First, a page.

Warning: This contains spoilers for Episode 8. Not seen American Gods? Read our spoiler-free review of the first two episodes here.
Considering their show is so much about taking a leap of faith, it’s appropriate that Bryan Fuller and Michael Green took their own one in ending the first season of American Gods on a cliffhanger before they even knew for certain that a second season was to be greenlit (spoiler: it has been). It’s a pretty satisfying one, too, thanks to the quality of the rest of the episode. Some non-book readers may be wondering when the heck anyone is going to get to Wisconsin, but, for the most part, viewers will have their faith rewarded.
We get some much needed big character shifts (Shadow finally believing); relationship developments (Laura finding out Mad Sweeney killed her, Shadow finally discovering Wednesday is Odin); new dilemmas (Laura can’t be resurrected, because a god, Wednesday, ordered her murder); the long-awaited return of Orlando Jones as Mr. Nancy; a compelling new-to-us god to base the episode around (Kristen Chenoweth’s Easter/Ostara); and, at last, the return of Bilquis, after a six-episode absence, despite opening credits billing for Yetide Badaki. Oh, and there are multiple incarnations of Jesus Christ, one of whom, credited as Jesus Prime, is played by Jeremy Davies, who gets to sit lotus-style on the water of an indoor swimming pool, and has a bit of petulance about him. One wonders what Middle America might think of this episode.
We didn’t have a stopwatch out, but it feels like Bilquis gets the most screentime of any one character, including the final scene tease for Season 2. Following the backstory of Mad Sweeney last episode, we get our second ‘Coming to America’ vignette for a god we’ve already met, although a change of formula comes via Mr. Nancy telling her story to Wednesday and Shadow, as they impatiently wait for a tailoring job’s completion, with the same aplomb Orlando Jones brought to his second episode-stealing storytelling aboard the slave ship. There’s a little less anger to his narration, but Nancy is all too eager to repeat his mantra that “anger gets shit done”.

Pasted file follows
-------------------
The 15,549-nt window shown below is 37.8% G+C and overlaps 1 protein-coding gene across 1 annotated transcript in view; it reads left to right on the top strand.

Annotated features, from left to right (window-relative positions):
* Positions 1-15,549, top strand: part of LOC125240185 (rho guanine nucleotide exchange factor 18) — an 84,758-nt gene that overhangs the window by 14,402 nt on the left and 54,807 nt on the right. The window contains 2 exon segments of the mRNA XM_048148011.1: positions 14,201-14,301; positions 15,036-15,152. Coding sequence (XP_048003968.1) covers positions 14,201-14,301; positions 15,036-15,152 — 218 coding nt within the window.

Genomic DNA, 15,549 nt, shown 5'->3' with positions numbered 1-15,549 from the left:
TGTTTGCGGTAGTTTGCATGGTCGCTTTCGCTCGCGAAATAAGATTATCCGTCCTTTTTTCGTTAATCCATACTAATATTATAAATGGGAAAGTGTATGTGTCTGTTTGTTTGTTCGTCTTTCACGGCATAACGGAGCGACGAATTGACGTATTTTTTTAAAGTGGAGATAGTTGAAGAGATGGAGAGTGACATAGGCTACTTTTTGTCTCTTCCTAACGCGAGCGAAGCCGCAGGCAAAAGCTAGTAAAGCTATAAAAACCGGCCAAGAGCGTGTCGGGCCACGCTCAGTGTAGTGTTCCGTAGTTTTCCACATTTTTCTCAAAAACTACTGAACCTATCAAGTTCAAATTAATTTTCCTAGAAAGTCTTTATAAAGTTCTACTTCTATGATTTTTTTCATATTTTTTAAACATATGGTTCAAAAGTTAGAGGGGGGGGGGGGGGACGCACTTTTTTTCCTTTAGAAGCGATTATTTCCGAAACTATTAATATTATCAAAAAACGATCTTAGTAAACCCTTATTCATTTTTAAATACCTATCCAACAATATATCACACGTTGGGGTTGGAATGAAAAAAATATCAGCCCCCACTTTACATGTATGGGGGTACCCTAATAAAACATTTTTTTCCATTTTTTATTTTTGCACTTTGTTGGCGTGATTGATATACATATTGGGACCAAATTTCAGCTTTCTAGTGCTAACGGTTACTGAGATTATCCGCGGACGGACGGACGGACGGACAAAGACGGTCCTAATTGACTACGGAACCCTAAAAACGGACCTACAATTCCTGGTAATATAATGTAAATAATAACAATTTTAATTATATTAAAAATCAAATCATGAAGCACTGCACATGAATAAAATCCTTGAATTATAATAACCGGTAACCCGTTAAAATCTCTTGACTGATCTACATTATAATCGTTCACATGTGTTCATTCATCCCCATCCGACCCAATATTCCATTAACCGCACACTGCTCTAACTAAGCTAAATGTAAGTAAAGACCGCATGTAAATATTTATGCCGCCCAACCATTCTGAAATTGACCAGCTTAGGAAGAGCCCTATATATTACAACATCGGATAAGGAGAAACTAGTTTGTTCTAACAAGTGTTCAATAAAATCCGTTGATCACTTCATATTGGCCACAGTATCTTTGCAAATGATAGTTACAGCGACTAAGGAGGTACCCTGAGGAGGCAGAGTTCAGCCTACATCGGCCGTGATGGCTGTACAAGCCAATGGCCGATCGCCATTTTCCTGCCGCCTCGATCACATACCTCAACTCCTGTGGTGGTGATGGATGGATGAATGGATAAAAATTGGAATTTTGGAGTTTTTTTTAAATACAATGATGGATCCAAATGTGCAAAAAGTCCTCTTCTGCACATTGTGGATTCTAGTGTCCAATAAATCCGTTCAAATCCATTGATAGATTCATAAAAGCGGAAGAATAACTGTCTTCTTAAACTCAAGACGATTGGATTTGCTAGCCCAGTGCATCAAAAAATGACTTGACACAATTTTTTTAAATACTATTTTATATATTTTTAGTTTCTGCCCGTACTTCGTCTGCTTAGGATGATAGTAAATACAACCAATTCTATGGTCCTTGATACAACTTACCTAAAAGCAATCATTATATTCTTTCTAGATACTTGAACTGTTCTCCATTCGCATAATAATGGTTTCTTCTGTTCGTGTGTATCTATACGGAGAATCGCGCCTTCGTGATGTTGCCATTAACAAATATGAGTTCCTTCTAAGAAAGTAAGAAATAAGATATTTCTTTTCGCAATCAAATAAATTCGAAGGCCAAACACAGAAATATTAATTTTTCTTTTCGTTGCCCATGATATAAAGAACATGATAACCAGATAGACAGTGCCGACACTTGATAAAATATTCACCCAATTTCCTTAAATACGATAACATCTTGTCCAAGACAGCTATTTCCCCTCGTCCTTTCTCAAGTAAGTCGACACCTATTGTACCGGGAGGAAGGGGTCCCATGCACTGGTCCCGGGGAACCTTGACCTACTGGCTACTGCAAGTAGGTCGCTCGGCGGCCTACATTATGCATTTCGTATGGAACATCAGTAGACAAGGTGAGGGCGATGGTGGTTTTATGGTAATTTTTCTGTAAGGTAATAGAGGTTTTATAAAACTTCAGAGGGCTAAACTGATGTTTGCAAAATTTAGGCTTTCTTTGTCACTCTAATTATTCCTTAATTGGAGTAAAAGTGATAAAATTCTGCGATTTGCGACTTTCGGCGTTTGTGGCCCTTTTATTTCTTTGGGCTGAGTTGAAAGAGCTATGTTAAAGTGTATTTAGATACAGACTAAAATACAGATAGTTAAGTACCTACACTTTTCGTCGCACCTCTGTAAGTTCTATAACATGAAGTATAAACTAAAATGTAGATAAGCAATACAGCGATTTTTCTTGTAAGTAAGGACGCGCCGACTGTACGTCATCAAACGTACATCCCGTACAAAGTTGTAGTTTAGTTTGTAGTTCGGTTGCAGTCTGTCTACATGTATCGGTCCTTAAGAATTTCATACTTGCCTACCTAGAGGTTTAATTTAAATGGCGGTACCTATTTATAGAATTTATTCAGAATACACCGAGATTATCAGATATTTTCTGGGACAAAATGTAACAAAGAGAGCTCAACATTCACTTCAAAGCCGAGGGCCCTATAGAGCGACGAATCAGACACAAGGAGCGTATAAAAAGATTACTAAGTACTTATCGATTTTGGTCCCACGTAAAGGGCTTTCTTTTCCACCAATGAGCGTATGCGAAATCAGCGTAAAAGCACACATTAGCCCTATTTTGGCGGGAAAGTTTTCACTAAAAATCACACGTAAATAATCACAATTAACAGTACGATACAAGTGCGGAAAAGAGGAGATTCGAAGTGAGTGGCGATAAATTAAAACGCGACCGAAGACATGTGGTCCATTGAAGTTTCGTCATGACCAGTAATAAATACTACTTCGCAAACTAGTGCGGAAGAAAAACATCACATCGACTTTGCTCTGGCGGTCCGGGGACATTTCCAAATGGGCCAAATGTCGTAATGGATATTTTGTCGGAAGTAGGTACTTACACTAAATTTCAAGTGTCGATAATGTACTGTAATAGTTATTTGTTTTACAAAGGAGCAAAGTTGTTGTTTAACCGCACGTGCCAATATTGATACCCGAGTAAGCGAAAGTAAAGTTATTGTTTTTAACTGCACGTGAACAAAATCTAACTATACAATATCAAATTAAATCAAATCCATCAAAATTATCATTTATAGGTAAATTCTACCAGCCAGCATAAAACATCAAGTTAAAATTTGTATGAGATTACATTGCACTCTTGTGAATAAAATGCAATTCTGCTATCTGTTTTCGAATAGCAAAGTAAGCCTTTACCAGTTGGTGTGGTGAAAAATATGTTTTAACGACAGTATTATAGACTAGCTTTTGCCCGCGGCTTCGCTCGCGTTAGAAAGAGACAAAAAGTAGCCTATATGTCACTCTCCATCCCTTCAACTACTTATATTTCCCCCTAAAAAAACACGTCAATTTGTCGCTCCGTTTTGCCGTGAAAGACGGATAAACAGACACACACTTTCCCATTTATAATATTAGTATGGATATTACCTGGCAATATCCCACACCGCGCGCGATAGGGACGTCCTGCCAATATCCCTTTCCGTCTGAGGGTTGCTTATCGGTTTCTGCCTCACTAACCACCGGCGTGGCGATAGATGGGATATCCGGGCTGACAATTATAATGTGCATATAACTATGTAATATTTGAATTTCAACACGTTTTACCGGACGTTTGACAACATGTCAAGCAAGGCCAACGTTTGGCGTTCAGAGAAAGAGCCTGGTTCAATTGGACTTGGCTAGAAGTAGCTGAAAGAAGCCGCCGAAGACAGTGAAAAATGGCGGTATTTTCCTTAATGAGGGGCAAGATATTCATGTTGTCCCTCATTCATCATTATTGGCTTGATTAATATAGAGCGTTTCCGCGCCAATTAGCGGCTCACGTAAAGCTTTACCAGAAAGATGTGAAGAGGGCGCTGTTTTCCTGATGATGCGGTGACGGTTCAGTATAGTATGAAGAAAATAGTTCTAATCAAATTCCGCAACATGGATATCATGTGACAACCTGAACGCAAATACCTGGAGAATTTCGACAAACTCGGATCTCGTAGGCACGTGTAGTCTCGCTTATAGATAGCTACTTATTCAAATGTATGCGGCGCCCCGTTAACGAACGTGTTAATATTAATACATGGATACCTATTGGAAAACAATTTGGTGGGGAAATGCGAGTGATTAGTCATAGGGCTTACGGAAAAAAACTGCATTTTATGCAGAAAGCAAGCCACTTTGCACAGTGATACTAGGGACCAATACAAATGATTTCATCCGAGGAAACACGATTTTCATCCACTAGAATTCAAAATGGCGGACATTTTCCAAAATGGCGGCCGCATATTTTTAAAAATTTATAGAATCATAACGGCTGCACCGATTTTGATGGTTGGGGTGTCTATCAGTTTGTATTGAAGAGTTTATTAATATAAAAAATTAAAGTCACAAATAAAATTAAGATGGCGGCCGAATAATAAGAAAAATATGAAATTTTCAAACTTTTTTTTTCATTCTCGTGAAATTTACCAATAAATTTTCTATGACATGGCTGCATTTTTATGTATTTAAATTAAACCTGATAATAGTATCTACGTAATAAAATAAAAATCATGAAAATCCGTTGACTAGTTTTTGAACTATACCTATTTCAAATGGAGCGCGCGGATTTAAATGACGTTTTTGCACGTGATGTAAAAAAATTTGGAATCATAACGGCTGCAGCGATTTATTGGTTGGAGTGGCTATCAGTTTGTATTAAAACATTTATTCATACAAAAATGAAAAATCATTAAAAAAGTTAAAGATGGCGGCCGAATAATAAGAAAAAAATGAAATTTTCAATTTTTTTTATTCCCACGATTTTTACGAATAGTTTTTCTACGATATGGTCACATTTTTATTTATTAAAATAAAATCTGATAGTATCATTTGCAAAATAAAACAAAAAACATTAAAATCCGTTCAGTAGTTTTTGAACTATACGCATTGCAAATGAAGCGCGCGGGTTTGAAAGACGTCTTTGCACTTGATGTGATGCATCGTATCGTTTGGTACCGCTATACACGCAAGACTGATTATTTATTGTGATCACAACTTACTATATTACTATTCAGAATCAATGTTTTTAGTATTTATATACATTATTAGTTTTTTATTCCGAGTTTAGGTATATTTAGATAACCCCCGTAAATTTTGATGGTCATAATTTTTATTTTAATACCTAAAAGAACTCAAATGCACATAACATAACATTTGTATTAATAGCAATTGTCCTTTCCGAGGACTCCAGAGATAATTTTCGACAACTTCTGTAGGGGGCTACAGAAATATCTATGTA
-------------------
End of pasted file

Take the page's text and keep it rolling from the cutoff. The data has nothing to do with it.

With Bilquis and Ostara, the goddess of spring fertility, the episode has these twin narratives of women whose lives and power end up being co-opted by male forces, whether deliberately malicious or unwittingly intrusive. Ostara is in outwardly friendly subordination to the many Christs, who’ve ended up making Easter all about them thanks to Christianity’s flourishing in America – in the episode’s funniest little touch, Jesus Prime martyrs himself once again, saying “I feel terrible about this”, when Wednesday points out to Ostara that, while most of the imagery of Easter belongs to her (bunnies, eggs, etc.), virtually none of the holiday’s prayers are coming her way.
Bilquis, meanwhile, has power derived from her sexuality and sensuality, but men are all too keen to seize a woman’s power, especially if they see it as an affront to their own belief system. She’s the first god we see actually living rough on the street, in the 2013 section of her extended flashback, until Technical Boy offers her a new means of restoration thanks to the dating app Sheba. As Mr. Nancy posits in his story, so long as one knows they’re alive, they can adapt. They still know who they really are, regardless of the methods.
On a final note, this episode is directed by Floria Sigismondi, a photographer and filmmaker who’s steadily been working in music videos and television, but, to date, has only one feature film credit to her name: the 2010 music biopic The Runaways. Whether intentional or not on the part of the showrunners, that this episode so concerned with women navigating a man’s world was helmed by the director of a film about young women musicians doing the same is an interesting bit of trivia. Based on this episode’s quality, let’s have some faith she’ll be returning with the other devoted players next season.
American Gods is available exclusively on Amazon Prime Video in the UK, as part of a £5.99 monthly subscription. You can watch American Gods online every Monday, with new episodes arriving within 24 hours of their US broadcast.